The focus of Orange Bridge Supply company, from its personalized guitar picks to its wooden watches, is offering unique gift ideas that people will love. The value of a perfect gift is one that we know, not only from personal experience but also from media portrayals. The perfect gift can uplift the receiver, making them feel loved, seen, and understood. Popular media has tons of examples of women giving awesome gifts. Here’s what these exceptional gift-givers have taught us:
Emily Gilmore from Gilmore Girls
Gilmore Girls could just as easily have been called The Journey of Emily Gilmore. The Gilmore matriarch started out in the show so stuck caring about what people thought that she had alienated her spirited daughter. By the end of the show, she swore at the esteemed members of the DAR, showing her growth into a woman who cared more about being happy than playing the game. But throughout the series, there were numerous hints as to where she was heading as a character. One of the first examples was from the season one episode “Rory’s Birthday Parties.” First, she serves pudding at a family dinner, and then she buys Rory an $11 bracelet that Rory loves, even though, to Emily, $11 is hardly a birthday present.
“That would mean that she actually made a mental note that we liked pudding, which would mean that she actually listened to something other than the judgmental conga line going on in her head, and got over the fact that, to her, pudding is hospital food, and only acceptable when you’ve just had a vital organ ripped out of your body.” ~ Lorelai Gilmore, 1.06
The lesson? If you and the person you’re gifting to have different personalities, the advice that “the perfect gift is one you’d want to receive yourself” doesn’t actually apply.
The Sisters from Little Women
Little Women starts off during the American Civil War, and the four sisters in the family begin by complaining that they won’t be getting any presents for Christmas that year because the family has fallen into poverty. However, instead of continuing to gripe about what they’re not getting, they decide to pool together what little money they do have to give a gift basket to their mother.
The lesson? Giving from the heart provides its own reward. Even when you don’t have a lot to give, gifting what you can will make the other person feel good.
Della from the Gift of the Magi
The Gift of the Magi is a story about a husband and wife who are too poor to buy each other Christmas gifts. The wife, Della, decides to sell her hair to get her husband a watch fob chain for his pocket watch. Meanwhile, her husband sells his pocket watch to buy her a comb for her hair. While the plot seems sad, the short story ends on a hopeful note as they both realize the true meaning of Christmas.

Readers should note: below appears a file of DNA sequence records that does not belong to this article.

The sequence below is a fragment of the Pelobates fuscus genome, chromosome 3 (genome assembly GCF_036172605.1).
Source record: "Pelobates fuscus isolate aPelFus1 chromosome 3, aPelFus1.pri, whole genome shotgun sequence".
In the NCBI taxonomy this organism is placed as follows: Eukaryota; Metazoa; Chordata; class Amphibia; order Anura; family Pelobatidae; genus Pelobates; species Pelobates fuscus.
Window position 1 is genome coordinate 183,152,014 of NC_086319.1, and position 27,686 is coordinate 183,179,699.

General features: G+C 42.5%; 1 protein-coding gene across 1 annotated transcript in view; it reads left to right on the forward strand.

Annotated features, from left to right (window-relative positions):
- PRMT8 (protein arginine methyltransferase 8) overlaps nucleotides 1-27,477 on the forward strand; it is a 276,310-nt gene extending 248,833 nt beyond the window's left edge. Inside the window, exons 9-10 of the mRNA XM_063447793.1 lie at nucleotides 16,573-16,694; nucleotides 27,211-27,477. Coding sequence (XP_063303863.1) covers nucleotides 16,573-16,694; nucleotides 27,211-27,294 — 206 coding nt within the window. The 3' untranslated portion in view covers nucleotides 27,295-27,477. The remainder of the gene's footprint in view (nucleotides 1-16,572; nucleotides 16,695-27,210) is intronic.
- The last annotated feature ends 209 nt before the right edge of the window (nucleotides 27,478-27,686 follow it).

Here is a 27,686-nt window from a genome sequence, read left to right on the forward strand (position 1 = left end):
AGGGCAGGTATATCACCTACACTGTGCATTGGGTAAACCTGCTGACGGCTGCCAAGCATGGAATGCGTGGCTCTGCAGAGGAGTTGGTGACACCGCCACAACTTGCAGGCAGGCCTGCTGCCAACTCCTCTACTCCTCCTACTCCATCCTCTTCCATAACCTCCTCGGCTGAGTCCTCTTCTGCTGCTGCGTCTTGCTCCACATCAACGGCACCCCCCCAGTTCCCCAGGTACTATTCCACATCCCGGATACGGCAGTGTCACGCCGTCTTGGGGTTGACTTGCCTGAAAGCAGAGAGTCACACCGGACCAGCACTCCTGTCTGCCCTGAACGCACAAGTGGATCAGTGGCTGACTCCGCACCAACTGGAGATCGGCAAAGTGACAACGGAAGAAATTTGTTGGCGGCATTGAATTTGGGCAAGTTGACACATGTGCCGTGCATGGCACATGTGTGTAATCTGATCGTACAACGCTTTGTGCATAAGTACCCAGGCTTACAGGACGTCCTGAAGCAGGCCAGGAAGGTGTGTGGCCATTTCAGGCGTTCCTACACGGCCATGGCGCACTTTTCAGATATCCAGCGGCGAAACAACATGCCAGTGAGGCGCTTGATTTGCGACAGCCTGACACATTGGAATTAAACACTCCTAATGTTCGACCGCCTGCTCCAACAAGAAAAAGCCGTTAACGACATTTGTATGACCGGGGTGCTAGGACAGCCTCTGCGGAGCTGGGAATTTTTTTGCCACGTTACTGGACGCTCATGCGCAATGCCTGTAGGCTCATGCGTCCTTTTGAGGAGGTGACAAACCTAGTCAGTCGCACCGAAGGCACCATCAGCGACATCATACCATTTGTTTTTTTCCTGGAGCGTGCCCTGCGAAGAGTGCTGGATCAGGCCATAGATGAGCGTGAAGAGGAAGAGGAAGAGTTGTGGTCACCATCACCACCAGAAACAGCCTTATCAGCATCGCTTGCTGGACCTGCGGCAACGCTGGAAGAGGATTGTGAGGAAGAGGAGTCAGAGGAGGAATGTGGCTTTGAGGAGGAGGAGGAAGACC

The lesson? It really is the thought that counts.
Meredith Quill from Guardians of the Galaxy
With her dying breath, Meredith Quill gives her son a gift to open when she’s gone. She has no way of knowing it will take him twenty-six years to get up the courage to open that gift and discover Awesome Mix Volume 2. How disappointed would he have been if, instead of a new cassette, Starlord had discovered a matchbox car or something else he would have outgrown by then?
The lesson? Some of the best gifts stand the test of time.
Merryweather from Sleeping Beauty
In Sleeping Beauty, the three good fairies are invited to Sleeping Beauty’s birthday. The first two offer her gifts, but before the third—Merryweather—can offer her gift, Maleficent steps in and curses Sleeping Beauty to die. Merryweather’s gift is to modify the curse so that, instead of dying, she falls into a deep sleep, only able to be awakened by true love’s kiss.
The lesson? Great gifts fulfill a need.
Mrs. Weasley from Harry Potter
In the Harry Potter series, the Weasleys are held up as an example of a great family: Warm and loving, they care far more about each other and happiness than about fame or fortune. Every year, Molly Weasley knits sweaters for her children with the letter of their name in the middle, and she gives them the sweaters for Christmas. Considering she has seven children, and also knits a sweater for her husband, you can surmise that this takes her a good portion of her year to do—and yet she still found it in her heart to start knitting them for Harry as well.
The lesson? The best gifts come from the heart, and your own skills and abilities sometimes create more meaningful gifts than anything you could buy in a store.
Madge from the Hunger Games
You may not remember Madge from the Hunger Games. In fact, she didn't even make it into the movie. To recap, in the books, she was the mayor’s daughter, and a friend of Katniss Everdeen. But while you may not remember her, you’d have a hard time forgetting the gift she gave before Katniss went off to her first Hunger Game: The Mockingjay pin. The pin would wind up becoming the symbol of the rebellion and offer hope to people across all the districts.
The lesson? You never know how important your gift will grow to be for the people in your life.
The most memorable gifts you give aren’t likely to be more toys for your kid’s overcrowded playroom or more clothes for their overstuffed dresser. If you want to be an excellent gift giver, the focus should be on giving quality presents that will mean something to the person receiving them, not just on giving lots of presents. Take the lessons we’ve learned from popular media icons into consideration going forward, and you will find yourself becoming an excellent gift giver as well.